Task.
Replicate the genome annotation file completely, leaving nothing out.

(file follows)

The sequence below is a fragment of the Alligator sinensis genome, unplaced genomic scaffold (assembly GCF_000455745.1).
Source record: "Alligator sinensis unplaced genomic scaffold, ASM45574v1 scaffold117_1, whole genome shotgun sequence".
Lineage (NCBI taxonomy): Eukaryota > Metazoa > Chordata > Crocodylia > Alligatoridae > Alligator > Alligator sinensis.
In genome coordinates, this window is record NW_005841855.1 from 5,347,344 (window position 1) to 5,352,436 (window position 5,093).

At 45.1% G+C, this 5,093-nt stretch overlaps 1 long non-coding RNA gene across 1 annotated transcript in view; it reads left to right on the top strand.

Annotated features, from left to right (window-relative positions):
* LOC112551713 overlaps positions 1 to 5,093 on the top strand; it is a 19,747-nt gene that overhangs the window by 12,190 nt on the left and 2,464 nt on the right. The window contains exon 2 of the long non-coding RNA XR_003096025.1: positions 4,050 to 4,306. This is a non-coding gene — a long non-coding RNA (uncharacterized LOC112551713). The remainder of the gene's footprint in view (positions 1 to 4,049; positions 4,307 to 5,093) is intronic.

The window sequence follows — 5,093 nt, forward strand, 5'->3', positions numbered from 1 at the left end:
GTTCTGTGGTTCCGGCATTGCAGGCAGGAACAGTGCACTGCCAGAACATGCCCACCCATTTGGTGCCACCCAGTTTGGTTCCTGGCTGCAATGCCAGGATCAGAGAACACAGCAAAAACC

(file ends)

The sequence below is a fragment of the Alligator sinensis genome, unplaced genomic scaffold (assembly GCF_000455745.1).
Source record: "Alligator sinensis unplaced genomic scaffold, ASM45574v1 scaffold117_1, whole genome shotgun sequence".
Lineage (NCBI taxonomy): Eukaryota > Metazoa > Chordata > Crocodylia > Alligatoridae > Alligator > Alligator sinensis.
In genome coordinates, this window is record NW_005841855.1 from 5,347,344 (window position 1) to 5,352,436 (window position 5,093).

At 45.1% G+C, this 5,093-nt stretch overlaps 1 long non-coding RNA gene across 1 annotated transcript in view; it reads left to right on the top strand.

Annotated features, from left to right (window-relative positions):
* LOC112551713 overlaps positions 1 to 5,093 on the top strand; it is a 19,747-nt gene that overhangs the window by 12,190 nt on the left and 2,464 nt on the right. The window contains exon 2 of the long non-coding RNA XR_003096025.1: positions 4,050 to 4,306. This is a non-coding gene — a long non-coding RNA (uncharacterized LOC112551713). The remainder of the gene's footprint in view (positions 1 to 4,049; positions 4,307 to 5,093) is intronic.

The window sequence follows — 5,093 nt, forward strand, 5'->3', positions numbered from 1 at the left end:
GTTCTGTGGTTCCGGCATTGCAGGCAGGAACAGTGCACTGCCAGAACATGCCCACCCATTTGGTGCCACCCAGTTTGGTTCCTGGCTGCAATGCCAGGATCAGAGAACACAGCAAAAACC